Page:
The Movement #7 (Comics Review)
In the New 52, DC has tried to take a lot of gambles and few of them have paid off, if at all. Launched earlier this year, Gail Simone’s The Movement is one of those gambles and for me, it is one that has definitely worked enough to keep bringing me back every month and caring about the characters. Gail and artist Freddie Williams have done some great work on the series for its first arc and their second arc continues apace with the release of the seventh issue this week, which does one thing that the first arc was, of necessity, missing: consequences.
In any superhero story, there are always consequences for the powers that a hero has. And given that these stories are written to get us to identify with, associate with, and get invested in these characters, there need to be consequences for their actions and their nature. This is at the core of this new issue and once again the execution is pretty brilliant. For me, The Movement has been DC’s break-out hit of the year and there’s no stopping this train ride.
Like I said, this is the issue with the consequences of the Movement’s actions come back to bit them. We’ve seen them take down a lot of opponents in their short arc, such as corrupt police officers, storming the police HQ, interfering with the big businesses in the city and so on. This time, everything hits home because the world is essentially sick of the Movement and its actions and wants revenge, pure and simple. And Gail doesn’t shy away from all that entails. We get to see these events unfold up close and personal, which is just as it should be.
In this issue, the Graveyard Faction takes the fight directly to the Movement and its headquarters in the city, trying to hit them in the one place that the team is truly powerless to do all that much. The execution of how the Graveyard Faction lays out its plan is truly amazing and it all boils down to them hitting the team in its weak spots. With all that Mouse has undergone in recent issues, there’s definitely a lot of violence involved and making the strike on the team’s behalf is Vengeance Moth, a very Oracle-esque figure who is one of the team’s core members and a super-powered individual in her own right, despite being wheelchair-ridden and suffering from muscular dystrophy. She is the character who gets to shine in this issue and Gail writes a really strong action sequence for her while Freddie draws it with his traditional style and supreme attention to detail so that you get the full experience of it all.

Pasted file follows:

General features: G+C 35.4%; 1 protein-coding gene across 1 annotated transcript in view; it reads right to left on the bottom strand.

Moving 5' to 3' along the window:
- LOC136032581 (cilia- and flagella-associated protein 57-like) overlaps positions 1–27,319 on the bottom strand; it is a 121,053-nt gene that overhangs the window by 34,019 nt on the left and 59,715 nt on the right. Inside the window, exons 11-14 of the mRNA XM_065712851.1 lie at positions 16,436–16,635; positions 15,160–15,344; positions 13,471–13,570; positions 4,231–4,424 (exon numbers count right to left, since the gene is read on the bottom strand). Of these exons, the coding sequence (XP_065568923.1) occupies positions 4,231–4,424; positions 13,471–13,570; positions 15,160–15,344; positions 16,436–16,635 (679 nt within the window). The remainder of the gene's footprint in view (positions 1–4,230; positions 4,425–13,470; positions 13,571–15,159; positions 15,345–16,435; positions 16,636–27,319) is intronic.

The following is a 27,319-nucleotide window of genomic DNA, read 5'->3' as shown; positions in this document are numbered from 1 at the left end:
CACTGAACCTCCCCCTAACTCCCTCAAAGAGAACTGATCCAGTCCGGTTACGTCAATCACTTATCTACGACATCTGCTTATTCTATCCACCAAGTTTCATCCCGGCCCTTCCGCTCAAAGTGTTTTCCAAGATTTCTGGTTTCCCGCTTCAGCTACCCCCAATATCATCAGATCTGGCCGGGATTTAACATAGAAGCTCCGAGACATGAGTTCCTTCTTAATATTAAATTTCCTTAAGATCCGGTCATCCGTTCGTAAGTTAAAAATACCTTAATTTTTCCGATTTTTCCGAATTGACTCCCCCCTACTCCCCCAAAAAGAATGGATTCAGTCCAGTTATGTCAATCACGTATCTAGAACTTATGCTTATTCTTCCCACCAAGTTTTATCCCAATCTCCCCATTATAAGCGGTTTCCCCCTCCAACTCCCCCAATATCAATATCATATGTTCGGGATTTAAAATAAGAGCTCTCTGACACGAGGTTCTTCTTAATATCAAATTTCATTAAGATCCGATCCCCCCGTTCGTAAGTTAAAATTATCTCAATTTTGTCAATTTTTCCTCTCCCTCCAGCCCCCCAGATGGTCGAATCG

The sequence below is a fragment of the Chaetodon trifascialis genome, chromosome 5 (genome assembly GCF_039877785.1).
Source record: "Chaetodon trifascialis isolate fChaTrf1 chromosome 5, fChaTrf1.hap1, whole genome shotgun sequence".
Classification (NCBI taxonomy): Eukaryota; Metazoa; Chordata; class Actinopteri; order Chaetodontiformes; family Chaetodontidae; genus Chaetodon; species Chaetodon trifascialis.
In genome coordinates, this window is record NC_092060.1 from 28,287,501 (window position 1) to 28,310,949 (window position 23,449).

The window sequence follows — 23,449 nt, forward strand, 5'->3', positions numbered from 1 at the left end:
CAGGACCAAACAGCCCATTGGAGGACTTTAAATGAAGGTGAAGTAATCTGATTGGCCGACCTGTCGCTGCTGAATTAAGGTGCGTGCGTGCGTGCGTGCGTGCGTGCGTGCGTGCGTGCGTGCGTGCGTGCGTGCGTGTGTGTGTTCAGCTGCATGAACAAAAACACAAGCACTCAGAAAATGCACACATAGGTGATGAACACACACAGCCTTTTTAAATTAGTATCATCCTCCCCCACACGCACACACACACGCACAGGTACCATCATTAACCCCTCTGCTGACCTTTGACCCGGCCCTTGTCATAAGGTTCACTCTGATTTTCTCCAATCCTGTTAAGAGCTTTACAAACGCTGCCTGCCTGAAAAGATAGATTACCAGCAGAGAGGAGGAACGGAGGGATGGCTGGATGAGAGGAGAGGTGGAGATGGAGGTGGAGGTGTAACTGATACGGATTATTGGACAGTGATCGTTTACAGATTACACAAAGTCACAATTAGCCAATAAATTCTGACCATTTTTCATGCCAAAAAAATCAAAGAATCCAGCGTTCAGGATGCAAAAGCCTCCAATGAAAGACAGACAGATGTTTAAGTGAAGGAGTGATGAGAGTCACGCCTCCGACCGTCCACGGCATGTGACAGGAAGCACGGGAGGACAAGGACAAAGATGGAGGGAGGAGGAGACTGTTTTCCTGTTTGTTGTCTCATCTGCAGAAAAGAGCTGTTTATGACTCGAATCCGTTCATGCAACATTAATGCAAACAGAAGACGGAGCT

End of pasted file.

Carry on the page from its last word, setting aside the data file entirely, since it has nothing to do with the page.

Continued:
There are a lot of storylines going on in this issue. We have the Cornea Killer’s daddy issues which hint at a really, really dark past for him. We have the subplot involving the two officers that the Movement held hostage and held a publicised trial for from their base (some great moments here for Officer Yee who finally grows a backbone!). We have the subplot involving the police chief tacitly helping the Movement to clear out his department. We have the subplot involving Burden’s exorcism so that he is no longer possessed by a demon. The latter is turned around on its head and it proves to be an excellent cliffhanger for the issue, one of the best in the series yet and that’s saying something considering how consistent Gail Simone has been.
Story-wise, if there’s anything lacking here, its that the Graveyard Faction is not characterised all that deeply and each member of this mercenary team just comes across as a sort of cliche. There is little depth to them and that’s one area where I want the series to develop significantly.
Freddie Williams’ art retains its trademark style and given all the different characters and situations that he has to work with here, he does a pretty amazing job. His fight scenes are all extremely brutal and on the bloody side. There really isn’t any other comic by DC right now where the violence is so dramatic, so realistic even. He’s not above giving you a really bloody scene in every issue and the way that he does things here kind of remind me Superman and Doomsday’s epic fight for that first time, where the two trade blows until they are both dead. There’s a raw ferocity in Freddie’s action scenes and its a strength of the series. Chris Sotomayor does an excellent job with the colours once again, staying true to the characters as we’ve seen them thus far and he doesn’t make any missteps.
Overall, highly entertaining and an issue that bounces back considerably from the slight slump of last month’s issue. Great to see that the slump was just a minor blip on the radar.
Posted on December 6, 2013, in Comics Reviews, Review Central and tagged Chris Sotomayor, Comics, Comics Review, DC Comics, Freddie Williams II, Gail Simone, New 52, Review, Review Central, Superheroes, The Movement, Vigilantism. Bookmark the permalink. 6 Comments.